I’ve heard the critique before. “A lot of the Christmas carols we sing are so… dark and seem even sad.” That, when set against the silliness of “Jingle Bells” or “Santa Claus is Coming to Town,” is possibly a valid commentary.
The carols of Christmas have almost a minor key feeling to many of them. And others do not (“Joy to the World,” “The First Noel,” “Hark the Herald Angels Sing”). But if we understand the context of Christmas, that makes sense.
A baby born in a cattle stall… a virgin teenage mother and a frightened young father who was NOT the biological father of the baby within his pregnant fiancée… a city and indeed a people who would reject Jesus’ coming… a king who slaughtered babies when he became aware of Christ’s birth… all lend themselves more to minor keys than to cheery, pop-laden music.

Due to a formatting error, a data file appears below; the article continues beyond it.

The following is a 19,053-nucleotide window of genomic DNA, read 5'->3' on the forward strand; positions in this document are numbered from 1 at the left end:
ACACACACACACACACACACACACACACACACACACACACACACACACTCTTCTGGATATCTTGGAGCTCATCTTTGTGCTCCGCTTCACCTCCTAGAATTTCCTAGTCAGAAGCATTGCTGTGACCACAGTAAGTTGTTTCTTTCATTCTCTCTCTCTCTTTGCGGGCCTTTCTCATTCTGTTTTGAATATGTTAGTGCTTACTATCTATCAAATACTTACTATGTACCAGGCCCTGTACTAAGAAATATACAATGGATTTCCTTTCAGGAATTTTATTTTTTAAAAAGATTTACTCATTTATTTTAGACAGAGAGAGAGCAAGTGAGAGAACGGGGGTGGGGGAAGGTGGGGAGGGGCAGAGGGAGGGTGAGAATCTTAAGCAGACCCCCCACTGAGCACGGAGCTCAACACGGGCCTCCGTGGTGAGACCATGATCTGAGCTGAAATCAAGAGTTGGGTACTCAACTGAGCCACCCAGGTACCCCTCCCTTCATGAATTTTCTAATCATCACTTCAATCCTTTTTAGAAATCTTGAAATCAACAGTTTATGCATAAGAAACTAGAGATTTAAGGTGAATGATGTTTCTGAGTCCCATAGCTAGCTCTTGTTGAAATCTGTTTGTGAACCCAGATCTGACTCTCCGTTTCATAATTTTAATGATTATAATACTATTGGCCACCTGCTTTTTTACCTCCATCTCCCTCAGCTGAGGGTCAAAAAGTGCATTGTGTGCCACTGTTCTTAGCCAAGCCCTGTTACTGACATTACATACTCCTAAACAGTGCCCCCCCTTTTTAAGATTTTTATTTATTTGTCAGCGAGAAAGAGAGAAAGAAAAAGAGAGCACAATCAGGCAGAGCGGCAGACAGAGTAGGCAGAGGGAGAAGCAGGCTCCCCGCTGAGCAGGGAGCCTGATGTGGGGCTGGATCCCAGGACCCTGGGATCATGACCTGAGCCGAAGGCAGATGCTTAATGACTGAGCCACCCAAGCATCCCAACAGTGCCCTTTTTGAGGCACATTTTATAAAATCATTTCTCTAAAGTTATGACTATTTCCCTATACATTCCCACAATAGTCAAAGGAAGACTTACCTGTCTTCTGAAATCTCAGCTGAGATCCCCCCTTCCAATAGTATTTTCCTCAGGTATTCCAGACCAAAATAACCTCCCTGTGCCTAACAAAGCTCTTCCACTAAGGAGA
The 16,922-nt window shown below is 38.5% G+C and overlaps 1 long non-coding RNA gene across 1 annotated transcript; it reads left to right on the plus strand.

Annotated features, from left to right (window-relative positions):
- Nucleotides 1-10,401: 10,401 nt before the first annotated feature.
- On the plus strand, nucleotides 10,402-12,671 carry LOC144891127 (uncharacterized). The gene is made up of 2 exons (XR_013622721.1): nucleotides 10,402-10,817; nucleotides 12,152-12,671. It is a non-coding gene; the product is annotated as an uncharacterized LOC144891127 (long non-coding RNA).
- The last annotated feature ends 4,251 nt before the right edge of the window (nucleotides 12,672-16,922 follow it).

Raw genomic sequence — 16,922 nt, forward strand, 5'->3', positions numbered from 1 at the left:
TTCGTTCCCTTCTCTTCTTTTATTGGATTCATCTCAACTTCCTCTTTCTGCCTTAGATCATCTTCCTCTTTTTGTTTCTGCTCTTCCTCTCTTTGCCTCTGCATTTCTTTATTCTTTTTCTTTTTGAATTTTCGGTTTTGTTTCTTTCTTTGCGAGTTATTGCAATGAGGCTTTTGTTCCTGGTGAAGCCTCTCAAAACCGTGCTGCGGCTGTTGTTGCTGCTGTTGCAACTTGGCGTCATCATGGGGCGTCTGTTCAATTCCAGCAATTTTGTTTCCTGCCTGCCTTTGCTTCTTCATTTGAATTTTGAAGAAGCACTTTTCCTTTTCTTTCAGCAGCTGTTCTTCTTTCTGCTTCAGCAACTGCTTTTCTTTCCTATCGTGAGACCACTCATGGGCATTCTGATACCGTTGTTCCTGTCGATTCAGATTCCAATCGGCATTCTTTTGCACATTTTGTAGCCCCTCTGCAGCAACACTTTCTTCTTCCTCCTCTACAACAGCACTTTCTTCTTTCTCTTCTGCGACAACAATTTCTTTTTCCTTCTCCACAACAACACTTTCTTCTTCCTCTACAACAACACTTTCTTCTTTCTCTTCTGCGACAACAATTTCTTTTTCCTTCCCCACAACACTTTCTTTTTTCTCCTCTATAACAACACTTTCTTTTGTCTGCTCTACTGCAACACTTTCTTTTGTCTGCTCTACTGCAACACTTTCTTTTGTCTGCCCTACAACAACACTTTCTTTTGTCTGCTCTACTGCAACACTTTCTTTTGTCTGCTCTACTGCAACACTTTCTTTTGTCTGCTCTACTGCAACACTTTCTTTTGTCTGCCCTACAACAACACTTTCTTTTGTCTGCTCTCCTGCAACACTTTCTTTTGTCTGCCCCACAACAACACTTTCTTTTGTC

Add to this the reality that Jesus’ birth is significant PRECISELY because of His atoning death, and well, how would YOU think it should be sung? There is a darkness… spiritual and historical… that is the backdrop to the magnificent story of the coming of our Lord. “The people who walk in darkness have seen a great light…” Isaiah prophesied 700 years before.
As a person who has walked through some months of grief after my wife’s death and now, going through my first Christmas since my mother’s death this summer, minor keys feel appropriate… even preferred.
I’m not anti-happy, Christmas music. Please don’t hear that. But sometimes what matches my soul is not the happy, sappy, holly jolly, Christmas music created by our culture. Forgive me if I don’t want to sing about Santa Claus coming to town.
But if you want to sing about real hope found in Jesus, friend, then count me in!
Prayer: Father, as we come closer to the day of Christmas celebration, we do so mindful that for some, the light has not yet dawned. May it be, our Lord, that this light comes to them in overwhelming splendor through Christ our eternal hope and King. And may it come soon. Through Jesus our Lord we pray, Amen.